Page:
Is it cedar pollen allergy or a cold?

How to tell if you’re suffering from allergies or an infection

Cedar pollen season hits during the height of cold and flu season in Central Texas, so how do you tell whether you’re suffering from allergies or a cold?

‘Tis the season for cedar

Mountain cedar trees pollinate from December to February in Central Texas, and its pollen seems particularly potent, according to Dr. John Villacis, an allergist at The Austin Diagnostic Clinic.

Cedar stimulates a branch of the immune system to become overactive. The pollen is identified and then causes a series of immune responses including the release of a chemical called histamine. Histamine can cause the nose to make mucus and cause sneezing.

Sufferers deal with symptoms including:

  • Irritated eyes
  • Itchy nose
  • Sneezing
  • Nasal congestion

Some people also have asthma or respiratory problems. Since the symptoms are similar, it’s hard to know the difference between cedar allergies and an infection. However, there are some signs.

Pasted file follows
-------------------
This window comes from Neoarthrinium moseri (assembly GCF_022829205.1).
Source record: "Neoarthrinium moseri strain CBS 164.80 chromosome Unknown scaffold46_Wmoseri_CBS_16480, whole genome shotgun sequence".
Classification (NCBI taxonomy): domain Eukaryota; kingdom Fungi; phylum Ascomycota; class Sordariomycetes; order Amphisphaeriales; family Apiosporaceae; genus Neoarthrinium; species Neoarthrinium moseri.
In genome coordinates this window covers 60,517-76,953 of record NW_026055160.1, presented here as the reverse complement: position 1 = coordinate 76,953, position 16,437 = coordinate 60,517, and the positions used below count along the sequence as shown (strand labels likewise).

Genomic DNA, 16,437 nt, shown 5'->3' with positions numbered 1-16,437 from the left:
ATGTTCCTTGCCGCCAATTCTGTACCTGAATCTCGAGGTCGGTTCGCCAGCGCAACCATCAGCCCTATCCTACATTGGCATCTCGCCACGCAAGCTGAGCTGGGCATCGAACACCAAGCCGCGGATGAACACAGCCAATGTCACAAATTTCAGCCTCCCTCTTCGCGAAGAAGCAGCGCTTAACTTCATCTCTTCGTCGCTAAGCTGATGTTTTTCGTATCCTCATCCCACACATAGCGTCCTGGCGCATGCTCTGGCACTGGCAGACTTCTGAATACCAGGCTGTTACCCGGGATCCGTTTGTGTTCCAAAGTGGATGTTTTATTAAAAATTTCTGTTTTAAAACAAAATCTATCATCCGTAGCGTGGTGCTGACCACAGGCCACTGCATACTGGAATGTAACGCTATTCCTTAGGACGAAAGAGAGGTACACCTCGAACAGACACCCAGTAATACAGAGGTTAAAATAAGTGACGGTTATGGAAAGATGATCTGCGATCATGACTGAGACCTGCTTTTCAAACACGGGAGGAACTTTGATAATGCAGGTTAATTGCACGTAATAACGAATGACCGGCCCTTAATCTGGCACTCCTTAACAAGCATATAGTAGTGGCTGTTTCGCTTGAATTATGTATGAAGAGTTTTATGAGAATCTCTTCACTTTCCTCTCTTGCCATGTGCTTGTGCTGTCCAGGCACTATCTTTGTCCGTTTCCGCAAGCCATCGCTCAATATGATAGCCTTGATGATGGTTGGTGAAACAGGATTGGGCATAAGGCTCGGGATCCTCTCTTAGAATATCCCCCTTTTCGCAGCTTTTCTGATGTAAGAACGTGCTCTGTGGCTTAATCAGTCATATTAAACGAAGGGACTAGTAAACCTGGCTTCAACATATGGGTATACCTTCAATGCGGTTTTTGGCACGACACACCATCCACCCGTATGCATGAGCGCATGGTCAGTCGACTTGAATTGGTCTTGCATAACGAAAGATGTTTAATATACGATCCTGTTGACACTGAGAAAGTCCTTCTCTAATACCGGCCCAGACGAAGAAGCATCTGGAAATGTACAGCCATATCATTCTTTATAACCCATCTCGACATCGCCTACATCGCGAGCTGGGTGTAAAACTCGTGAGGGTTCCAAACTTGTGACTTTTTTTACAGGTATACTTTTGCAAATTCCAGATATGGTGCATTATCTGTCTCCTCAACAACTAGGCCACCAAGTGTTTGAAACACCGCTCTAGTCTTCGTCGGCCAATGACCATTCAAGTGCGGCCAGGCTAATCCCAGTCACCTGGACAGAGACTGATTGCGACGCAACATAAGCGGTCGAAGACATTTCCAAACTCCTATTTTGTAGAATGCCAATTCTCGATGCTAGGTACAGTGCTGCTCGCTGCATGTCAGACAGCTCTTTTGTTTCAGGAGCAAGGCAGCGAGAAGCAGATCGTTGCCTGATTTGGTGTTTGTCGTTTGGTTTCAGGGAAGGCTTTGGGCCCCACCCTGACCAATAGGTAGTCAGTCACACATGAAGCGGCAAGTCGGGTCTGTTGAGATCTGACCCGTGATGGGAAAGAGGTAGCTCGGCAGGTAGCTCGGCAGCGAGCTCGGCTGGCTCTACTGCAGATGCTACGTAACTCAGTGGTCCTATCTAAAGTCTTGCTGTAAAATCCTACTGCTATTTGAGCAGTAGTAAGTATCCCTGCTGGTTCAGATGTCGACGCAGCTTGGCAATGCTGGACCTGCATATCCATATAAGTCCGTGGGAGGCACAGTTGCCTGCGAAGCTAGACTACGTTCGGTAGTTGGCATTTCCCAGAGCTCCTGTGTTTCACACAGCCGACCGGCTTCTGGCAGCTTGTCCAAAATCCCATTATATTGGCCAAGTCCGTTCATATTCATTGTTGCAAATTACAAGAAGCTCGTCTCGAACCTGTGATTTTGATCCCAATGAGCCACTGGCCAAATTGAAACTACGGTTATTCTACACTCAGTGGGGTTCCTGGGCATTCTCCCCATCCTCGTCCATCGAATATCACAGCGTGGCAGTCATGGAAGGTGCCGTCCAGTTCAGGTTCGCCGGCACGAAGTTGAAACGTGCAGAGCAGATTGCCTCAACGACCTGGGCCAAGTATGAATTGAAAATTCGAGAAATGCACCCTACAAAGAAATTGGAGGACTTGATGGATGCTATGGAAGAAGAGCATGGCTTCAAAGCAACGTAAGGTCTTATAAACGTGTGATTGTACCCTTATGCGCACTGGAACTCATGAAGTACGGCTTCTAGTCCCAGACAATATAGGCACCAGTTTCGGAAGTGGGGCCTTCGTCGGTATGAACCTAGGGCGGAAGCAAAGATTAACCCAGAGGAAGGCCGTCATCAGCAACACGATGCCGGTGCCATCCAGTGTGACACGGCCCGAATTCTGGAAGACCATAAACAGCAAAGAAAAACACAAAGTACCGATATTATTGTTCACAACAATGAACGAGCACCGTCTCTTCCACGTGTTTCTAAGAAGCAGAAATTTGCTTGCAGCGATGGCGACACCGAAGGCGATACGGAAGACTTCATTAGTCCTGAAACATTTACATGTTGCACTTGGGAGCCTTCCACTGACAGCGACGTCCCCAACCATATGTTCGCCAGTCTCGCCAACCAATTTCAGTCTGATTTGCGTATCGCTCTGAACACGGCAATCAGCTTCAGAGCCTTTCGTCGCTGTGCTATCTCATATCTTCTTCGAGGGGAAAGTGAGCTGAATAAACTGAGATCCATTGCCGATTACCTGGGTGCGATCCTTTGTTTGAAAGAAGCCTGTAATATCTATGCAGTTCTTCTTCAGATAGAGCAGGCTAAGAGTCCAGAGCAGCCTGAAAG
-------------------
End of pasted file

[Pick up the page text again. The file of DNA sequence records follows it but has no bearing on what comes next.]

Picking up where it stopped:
John Villacis talks about cedar allergy

Did you have the same symptoms at this time last year?

“If you’re having a lot of itchy eyes, itchy nose, sneezing, and if you had the exact same symptoms last year, and the cedar count is high – it’s probably cedar,” said Dr. Villacis.

Allergies tend to appear seasonally.

Did your symptoms appear all at once or gradually over time?

With a cold, your symptoms can take a few days to appear, and often they appear gradually – first sneezing, then a runny nose, then congestion. Allergy symptoms happen typically much faster.

Have your symptoms lasted more than 2 weeks?

A cold tends to last seven to 10 days. But allergy symptoms will continue as long as you are exposed to an allergen, such as cedar pollen. That can be days to months.

Do you have a fever or aches?

Fever and body aches are not usually associated with allergies. These are symptoms that accompany a cold or flu.

But if you’re still not sure, it never hurts to be seen by your doctor. After all,

“Sometimes it’s a combination of both [allergies and infection], so sometimes we have to treat people for both,” Dr. Villacis said.